Mother India has become a byword for Scottish Indian cuisine.

When Monir and Smeena Mohammed opened their first restaurant in Glasgow in 1990, it was a boom time for curries in the city, but there was a narrow focus on dishes. “I remember going out at that time, I used to really enjoy some of the restaurants, even though I thought it wasn’t authentic cooking” Monir says. “It was the whole atmosphere. There was Shish Mahal and then Crème de la Crème was seating up to a thousand people. I knew I couldn’t compete with them.

“When people saw a busy restaurant they would just take their menu and it would be a hit. I didn’t have much experience in the hospitality business. I’d jumped from running a grocery shop. I just knew I wanted to do something different.”

Monir set out to move Indian cooking in Scotland forward with dishes that he recognised from the Punjabi tradition.

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“It was stuck in a place for a long time. If you look at Indian restaurants in Scotland nowadays, we are going down a better road. Authentic, healthier, better presentation.”

A turning point came with a positive restaurant review from Raymond Gardner in The Herald a few months after Mother India opened.

“Within a few hours of that being published, people were queuing at the door. Then they came back with their pals or their family and it grew from there. The paper came out Friday morning and by the afternoon it was a different restaurant,” Monir says.

There have been many reviews since then and celebrity visitors including Billy Connolly and Glenn Close. Star chef Anthony Bourdain turned up with a big production crew to film for his travel series. Steven Spielberg once arrived and wasn’t recognised by any of the staff. It was only later they realised he had been in for dinner.

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There are four different versions of Mother India in Glasgow, although Monir says he is reopening slowly, concentrating staff at their flagship location on Westminster Terrace in Finnieston and Mother India Café across from the Kelvingrove Art Gallery and Museum. Edinburgh also has it’s own version of Mother India Café with its small plate dining concept based around “trying a little and tasting a lot”.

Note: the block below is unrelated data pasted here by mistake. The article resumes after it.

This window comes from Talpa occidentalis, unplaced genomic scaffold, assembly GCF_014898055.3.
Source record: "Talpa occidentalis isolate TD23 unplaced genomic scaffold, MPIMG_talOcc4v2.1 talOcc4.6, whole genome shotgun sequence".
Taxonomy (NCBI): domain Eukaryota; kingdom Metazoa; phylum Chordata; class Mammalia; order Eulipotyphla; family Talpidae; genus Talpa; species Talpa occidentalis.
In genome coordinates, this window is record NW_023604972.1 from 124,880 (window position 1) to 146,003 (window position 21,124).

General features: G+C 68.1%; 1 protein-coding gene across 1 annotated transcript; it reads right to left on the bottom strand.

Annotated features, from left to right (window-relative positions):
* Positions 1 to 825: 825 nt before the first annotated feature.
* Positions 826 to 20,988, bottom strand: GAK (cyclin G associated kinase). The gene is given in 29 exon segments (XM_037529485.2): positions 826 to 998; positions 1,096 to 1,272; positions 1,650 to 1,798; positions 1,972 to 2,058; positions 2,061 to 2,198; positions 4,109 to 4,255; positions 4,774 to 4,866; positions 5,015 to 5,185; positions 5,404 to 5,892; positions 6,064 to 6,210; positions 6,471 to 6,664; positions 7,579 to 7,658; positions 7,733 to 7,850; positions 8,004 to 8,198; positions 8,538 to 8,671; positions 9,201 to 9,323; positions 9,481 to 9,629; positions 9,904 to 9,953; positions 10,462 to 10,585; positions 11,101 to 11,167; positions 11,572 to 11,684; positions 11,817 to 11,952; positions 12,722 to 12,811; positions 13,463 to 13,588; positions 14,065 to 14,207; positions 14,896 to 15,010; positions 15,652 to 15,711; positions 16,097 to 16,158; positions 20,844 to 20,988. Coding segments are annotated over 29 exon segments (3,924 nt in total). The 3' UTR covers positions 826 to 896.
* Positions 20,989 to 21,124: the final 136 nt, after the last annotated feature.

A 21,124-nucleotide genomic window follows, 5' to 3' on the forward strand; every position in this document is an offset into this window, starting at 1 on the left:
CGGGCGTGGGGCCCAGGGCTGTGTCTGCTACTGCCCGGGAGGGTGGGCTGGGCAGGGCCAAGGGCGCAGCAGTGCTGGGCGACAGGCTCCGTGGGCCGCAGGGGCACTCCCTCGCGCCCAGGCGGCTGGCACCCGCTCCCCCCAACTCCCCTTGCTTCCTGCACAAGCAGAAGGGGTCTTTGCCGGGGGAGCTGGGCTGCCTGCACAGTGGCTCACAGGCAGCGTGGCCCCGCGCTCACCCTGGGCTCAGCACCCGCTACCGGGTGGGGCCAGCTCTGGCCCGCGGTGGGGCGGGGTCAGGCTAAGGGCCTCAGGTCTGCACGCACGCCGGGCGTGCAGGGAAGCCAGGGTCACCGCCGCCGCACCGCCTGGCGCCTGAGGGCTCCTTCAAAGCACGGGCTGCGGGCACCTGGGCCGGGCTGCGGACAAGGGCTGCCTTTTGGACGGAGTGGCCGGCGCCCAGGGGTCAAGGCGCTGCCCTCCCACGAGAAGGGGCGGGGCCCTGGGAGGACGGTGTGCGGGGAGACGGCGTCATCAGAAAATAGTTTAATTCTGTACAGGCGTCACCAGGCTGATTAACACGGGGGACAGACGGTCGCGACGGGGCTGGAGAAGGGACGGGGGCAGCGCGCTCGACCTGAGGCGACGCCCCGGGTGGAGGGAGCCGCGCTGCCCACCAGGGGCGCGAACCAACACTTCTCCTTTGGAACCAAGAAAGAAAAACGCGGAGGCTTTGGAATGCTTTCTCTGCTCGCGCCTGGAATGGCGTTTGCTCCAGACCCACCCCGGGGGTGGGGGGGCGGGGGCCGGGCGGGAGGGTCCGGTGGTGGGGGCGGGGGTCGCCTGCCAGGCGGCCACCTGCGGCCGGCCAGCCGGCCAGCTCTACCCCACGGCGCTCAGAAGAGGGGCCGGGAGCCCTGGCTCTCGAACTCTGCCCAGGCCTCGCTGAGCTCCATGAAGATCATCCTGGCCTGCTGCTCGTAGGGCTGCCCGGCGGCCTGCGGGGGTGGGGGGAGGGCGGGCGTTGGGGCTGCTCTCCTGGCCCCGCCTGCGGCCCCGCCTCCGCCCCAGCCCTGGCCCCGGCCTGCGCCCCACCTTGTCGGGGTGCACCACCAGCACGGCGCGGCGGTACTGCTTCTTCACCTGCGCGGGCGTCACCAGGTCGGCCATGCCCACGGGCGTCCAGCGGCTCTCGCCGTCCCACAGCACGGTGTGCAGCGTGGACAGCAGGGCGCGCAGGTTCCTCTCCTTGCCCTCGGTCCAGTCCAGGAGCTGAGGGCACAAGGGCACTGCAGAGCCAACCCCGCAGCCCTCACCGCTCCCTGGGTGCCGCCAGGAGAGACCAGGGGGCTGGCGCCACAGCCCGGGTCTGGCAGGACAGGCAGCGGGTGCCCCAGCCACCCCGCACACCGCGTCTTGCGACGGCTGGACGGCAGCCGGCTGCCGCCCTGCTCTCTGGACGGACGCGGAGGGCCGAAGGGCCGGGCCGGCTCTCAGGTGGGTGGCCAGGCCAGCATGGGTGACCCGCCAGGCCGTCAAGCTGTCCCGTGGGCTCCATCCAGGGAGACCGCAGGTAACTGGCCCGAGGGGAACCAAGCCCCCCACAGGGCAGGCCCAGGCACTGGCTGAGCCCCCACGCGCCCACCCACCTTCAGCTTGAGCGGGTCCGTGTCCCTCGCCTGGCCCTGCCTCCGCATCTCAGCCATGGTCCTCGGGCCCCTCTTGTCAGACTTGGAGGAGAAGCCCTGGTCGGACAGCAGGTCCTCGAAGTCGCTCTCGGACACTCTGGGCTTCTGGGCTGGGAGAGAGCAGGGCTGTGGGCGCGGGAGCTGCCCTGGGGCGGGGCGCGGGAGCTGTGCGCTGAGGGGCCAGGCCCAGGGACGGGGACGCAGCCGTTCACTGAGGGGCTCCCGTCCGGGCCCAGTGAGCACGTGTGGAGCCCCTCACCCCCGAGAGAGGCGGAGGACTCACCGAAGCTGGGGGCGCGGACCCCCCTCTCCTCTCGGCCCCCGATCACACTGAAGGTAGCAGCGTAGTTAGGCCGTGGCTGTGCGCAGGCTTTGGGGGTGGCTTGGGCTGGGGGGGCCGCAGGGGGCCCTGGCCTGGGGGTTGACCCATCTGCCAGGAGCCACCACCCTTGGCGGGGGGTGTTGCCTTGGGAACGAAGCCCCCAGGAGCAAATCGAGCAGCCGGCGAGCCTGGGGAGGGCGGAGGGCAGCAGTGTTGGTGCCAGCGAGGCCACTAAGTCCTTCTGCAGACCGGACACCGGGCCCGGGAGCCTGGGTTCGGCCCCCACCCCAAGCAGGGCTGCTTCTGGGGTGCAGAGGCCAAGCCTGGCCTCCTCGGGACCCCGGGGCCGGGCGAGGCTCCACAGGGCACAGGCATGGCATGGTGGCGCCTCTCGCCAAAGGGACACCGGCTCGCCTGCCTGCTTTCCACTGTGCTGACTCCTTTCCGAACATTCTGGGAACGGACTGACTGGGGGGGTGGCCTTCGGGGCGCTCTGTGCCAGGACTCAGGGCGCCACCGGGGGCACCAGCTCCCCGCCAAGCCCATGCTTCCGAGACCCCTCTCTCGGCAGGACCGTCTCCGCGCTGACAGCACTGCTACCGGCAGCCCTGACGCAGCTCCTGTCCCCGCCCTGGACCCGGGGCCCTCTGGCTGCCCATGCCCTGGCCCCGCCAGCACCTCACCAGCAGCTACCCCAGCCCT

It was a gradual expansion. “I remember I mentioned to one of my friends, Alan Mawn, I had started to think about opening up a second restaurant and he asked me if we were jam-packed on a Monday night. I said we weren’t so he suggested we were not ready for another place. That focused our attention on building things up. You have to juggle a lot of things to run a restaurant; it’s hard work. We’re lucky that we are now full on a Monday night.”

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Monir has been part of the ebb and flow of the dining scene for a generation and written his own chapter in the story of Glasgow West End hospitality. What are some of the changes he has seen along the way? “As the journey goes on, your life circumstances change, and you have to adjust the way you work. I can’t work from 10 in the morning till 10 at night anymore. I haven’t got it in me. You’ve got to be happy in what you do.”

“When I took over the place that was the first Mother India, round the corner was a second-hand furniture shop that is now The Gannet restaurant. There’s been an amazing transformation in Finnieston and fantastic operators have moved in. We were one of the first ones here. If I look down Argyle Street, I would never have imagined 30 years ago that this was going to happen. It’s a pleasure to be part of it.”